US-Pakistan ties are unlikely to be back to good old days

Washington, Jul 02 (PTI):
Pakistan’s desire to improve relations with the US is unlikely to happen unless Islamabad changes its policies on terrorism and its relations with China and India, according to two eminent American experts.
Addressing a seminar on US-Pakistan Relations after US Withdrawal from Afghanistan,’ Lisa Curtis, former Senior Director at the National Security Council and Senior Fellow at the Center for New American Security, said that strategic partners need converging strategic interests, and currently Pakistan and the US disagree on Afghanistan and China.
Curtis told a seminar organised by the Hudson Institute on Tuesday that Pakistan’s policies supporting the Taliban were not in its own interests.
If the Taliban does become ascendant in Afghanistan, which seems to be the direction we are headed, that there will be blowback in Pakistan from militants that target the Pakistani state, Curtis told the participants.
Pakistan would be better off trying to come to some form of modus vivendi with India, she added.
The seminar was moderated by Husain Haqqani, Director for South and Central Asia at Hudson Institute, who had once served as Pakistan’s ambassador to the United States. Curtis, who was the Trump administration’s point person for South Asia, said that the aid suspension under the Trump administration helped the US to realise that Pakistan would never really crack down on the Taliban and Taliban would never really cut ties with Al Qaeda.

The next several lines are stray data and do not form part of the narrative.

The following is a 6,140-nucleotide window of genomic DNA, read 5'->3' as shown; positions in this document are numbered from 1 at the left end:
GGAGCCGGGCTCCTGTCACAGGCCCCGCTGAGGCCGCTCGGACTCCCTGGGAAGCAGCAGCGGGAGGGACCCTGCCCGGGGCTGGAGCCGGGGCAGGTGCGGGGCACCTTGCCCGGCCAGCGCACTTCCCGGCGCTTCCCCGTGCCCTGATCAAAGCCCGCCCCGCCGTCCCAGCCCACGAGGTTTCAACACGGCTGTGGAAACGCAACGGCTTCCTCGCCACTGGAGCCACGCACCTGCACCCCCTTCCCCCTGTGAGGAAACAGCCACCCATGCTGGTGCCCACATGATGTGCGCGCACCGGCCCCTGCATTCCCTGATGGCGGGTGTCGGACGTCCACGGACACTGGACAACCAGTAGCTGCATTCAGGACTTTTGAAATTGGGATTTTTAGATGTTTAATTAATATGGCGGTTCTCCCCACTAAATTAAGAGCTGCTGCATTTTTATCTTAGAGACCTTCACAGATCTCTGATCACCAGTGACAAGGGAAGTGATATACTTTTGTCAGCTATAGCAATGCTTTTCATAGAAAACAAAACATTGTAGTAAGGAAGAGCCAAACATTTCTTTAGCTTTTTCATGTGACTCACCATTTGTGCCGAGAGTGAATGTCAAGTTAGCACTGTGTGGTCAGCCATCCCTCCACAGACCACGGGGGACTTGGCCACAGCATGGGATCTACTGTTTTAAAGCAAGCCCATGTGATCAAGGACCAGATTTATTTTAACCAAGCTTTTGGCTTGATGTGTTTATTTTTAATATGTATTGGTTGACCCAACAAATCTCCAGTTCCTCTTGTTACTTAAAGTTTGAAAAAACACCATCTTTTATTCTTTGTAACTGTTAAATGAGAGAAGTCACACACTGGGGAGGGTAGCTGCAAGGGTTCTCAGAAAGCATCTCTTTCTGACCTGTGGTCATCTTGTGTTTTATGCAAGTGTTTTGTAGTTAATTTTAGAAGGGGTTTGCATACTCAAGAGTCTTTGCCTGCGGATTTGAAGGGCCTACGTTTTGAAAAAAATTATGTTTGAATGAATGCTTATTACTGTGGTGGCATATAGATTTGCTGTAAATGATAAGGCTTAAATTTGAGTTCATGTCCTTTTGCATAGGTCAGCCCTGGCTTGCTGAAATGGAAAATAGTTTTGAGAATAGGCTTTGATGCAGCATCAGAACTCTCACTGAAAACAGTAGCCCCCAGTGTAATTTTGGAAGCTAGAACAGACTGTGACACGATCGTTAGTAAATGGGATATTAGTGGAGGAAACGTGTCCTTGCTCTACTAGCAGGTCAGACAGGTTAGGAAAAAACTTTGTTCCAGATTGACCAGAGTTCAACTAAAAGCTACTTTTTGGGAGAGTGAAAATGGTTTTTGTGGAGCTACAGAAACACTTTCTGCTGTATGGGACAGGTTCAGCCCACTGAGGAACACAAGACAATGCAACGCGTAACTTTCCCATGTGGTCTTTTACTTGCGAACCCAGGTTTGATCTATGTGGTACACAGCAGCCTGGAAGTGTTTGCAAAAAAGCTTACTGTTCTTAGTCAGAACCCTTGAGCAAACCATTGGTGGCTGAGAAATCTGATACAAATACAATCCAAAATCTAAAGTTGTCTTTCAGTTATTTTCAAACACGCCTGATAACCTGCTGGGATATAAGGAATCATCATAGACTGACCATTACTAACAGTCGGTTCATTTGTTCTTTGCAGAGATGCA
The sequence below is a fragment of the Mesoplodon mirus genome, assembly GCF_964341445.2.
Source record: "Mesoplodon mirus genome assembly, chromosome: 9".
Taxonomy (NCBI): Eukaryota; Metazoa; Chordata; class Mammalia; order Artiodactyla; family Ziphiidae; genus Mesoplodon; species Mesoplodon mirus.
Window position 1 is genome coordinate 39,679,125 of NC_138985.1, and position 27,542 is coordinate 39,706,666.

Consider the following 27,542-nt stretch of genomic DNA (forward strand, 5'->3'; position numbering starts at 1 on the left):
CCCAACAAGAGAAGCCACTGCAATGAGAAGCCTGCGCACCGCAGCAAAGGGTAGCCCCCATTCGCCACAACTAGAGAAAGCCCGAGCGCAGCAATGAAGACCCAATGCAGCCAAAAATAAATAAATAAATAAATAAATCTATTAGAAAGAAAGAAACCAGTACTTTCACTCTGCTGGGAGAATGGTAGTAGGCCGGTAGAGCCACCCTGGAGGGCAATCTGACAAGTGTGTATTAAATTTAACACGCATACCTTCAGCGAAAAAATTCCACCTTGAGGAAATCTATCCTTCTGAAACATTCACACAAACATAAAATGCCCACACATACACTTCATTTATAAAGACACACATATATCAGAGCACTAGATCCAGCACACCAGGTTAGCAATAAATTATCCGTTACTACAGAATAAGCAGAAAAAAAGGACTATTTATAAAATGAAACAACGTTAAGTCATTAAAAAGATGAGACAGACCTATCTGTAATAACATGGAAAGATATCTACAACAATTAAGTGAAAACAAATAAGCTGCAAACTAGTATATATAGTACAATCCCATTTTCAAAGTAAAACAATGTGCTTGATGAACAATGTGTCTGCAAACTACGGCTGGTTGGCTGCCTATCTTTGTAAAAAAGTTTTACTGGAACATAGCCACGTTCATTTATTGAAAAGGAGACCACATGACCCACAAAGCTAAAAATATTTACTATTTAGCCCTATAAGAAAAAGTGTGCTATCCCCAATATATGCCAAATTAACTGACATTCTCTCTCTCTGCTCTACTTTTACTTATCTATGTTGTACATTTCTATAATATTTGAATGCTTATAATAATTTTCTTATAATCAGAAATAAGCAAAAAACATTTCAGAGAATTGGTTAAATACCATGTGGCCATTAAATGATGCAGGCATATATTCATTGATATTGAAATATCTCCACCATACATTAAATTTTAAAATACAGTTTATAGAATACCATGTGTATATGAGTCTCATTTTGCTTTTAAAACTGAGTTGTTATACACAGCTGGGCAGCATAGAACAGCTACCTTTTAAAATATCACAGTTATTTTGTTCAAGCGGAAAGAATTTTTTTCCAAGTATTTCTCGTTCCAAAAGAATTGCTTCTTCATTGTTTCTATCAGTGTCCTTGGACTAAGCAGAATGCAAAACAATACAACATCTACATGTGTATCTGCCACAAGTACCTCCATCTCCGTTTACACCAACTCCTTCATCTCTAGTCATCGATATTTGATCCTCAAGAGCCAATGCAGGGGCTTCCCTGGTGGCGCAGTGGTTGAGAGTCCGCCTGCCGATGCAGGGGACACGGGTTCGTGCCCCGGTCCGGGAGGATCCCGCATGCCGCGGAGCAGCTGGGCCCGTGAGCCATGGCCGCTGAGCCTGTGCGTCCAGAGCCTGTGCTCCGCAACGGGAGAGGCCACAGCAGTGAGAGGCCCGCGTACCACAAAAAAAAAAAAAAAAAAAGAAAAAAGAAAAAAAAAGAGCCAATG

Joshua White, who served at the White House in the Obama administration and is now a professor at the School for Advanced International Studies, said that the US once again finds itself with a growing dependency on Pakistan while withdrawing from Afghanistan but this time Americans do not want to rush in with financial incentives to get Pakistan’s cooperation.
In previous cycles when the US needed Pakistan, White noted, the US would offer military sales, security cooperation of some kind, some form of economic assistance overt or covert and that would form the basis of a reasonable exchange.
But this time, there is no support within the US for large scale financial payments or security assistance to Pakistan.
White attributed the American reluctance to the close Pakistan-China relationship and the strong India-US partnership and noted that any secret arrangements like in the past have become more difficult.
Pakistan Prime Minister Imran Khan recently said that his country was seeking a “civilised” and “even-handed” relationship with Washington like the one that existed between the US and the UK or with India “right now” after America leaves war-torn Afghanistan.

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